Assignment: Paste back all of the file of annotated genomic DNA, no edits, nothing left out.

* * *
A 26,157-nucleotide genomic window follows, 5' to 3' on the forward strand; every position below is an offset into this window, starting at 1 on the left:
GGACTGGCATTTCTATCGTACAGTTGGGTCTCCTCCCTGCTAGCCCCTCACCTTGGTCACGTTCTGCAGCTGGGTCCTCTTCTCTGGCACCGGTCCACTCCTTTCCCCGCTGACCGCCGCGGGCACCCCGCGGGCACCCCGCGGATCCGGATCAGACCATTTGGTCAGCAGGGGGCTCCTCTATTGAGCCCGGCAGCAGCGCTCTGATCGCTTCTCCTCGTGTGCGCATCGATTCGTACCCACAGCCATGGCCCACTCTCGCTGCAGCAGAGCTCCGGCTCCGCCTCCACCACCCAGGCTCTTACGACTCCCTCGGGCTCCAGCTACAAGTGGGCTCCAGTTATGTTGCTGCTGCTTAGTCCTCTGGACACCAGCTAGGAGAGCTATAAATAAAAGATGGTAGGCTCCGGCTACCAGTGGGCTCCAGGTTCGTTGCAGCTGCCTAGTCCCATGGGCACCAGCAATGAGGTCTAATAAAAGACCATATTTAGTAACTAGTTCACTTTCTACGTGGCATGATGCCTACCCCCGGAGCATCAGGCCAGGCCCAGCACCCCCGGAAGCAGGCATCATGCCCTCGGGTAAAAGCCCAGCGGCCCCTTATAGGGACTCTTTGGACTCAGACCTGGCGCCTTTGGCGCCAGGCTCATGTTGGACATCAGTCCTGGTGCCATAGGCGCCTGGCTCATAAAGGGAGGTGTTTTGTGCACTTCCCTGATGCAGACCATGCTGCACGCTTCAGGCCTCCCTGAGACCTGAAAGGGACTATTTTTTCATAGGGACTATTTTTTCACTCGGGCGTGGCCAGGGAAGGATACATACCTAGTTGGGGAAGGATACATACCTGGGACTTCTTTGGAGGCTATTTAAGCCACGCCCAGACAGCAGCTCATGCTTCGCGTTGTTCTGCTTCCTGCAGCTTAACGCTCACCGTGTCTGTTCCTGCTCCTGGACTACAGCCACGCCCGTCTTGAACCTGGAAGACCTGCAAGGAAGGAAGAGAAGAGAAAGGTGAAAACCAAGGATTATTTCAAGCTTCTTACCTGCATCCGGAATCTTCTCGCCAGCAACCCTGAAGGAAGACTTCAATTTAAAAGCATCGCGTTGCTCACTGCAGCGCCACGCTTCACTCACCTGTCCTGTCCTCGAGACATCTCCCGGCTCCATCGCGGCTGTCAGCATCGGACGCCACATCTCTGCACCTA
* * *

A 26,157-nucleotide genomic window follows, 5' to 3' on the forward strand; every position below is an offset into this window, starting at 1 on the left:
GGACTGGCATTTCTATCGTACAGTTGGGTCTCCTCCCTGCTAGCCCCTCACCTTGGTCACGTTCTGCAGCTGGGTCCTCTTCTCTGGCACCGGTCCACTCCTTTCCCCGCTGACCGCCGCGGGCACCCCGCGGGCACCCCGCGGATCCGGATCAGACCATTTGGTCAGCAGGGGGCTCCTCTATTGAGCCCGGCAGCAGCGCTCTGATCGCTTCTCCTCGTGTGCGCATCGATTCGTACCCACAGCCATGGCCCACTCTCGCTGCAGCAGAGCTCCGGCTCCGCCTCCACCACCCAGGCTCTTACGACTCCCTCGGGCTCCAGCTACAAGTGGGCTCCAGTTATGTTGCTGCTGCTTAGTCCTCTGGACACCAGCTAGGAGAGCTATAAATAAAAGATGGTAGGCTCCGGCTACCAGTGGGCTCCAGGTTCGTTGCAGCTGCCTAGTCCCATGGGCACCAGCAATGAGGTCTAATAAAAGACCATATTTAGTAACTAGTTCACTTTCTACGTGGCATGATGCCTACCCCCGGAGCATCAGGCCAGGCCCAGCACCCCCGGAAGCAGGCATCATGCCCTCGGGTAAAAGCCCAGCGGCCCCTTATAGGGACTCTTTGGACTCAGACCTGGCGCCTTTGGCGCCAGGCTCATGTTGGACATCAGTCCTGGTGCCATAGGCGCCTGGCTCATAAAGGGAGGTGTTTTGTGCACTTCCCTGATGCAGACCATGCTGCACGCTTCAGGCCTCCCTGAGACCTGAAAGGGACTATTTTTTCATAGGGACTATTTTTTCACTCGGGCGTGGCCAGGGAAGGATACATACCTAGTTGGGGAAGGATACATACCTGGGACTTCTTTGGAGGCTATTTAAGCCACGCCCAGACAGCAGCTCATGCTTCGCGTTGTTCTGCTTCCTGCAGCTTAACGCTCACCGTGTCTGTTCCTGCTCCTGGACTACAGCCACGCCCGTCTTGAACCTGGAAGACCTGCAAGGAAGGAAGAGAAGAGAAAGGTGAAAACCAAGGATTATTTCAAGCTTCTTACCTGCATCCGGAATCTTCTCGCCAGCAACCCTGAAGGAAGACTTCAATTTAAAAGCATCGCGTTGCTCACTGCAGCGCCACGCTTCACTCACCTGTCCTGTCCTCGAGACATCTCCCGGCTCCATCGCGGCTGTCAGCATCGGACGCCACATCTCTGCACCTA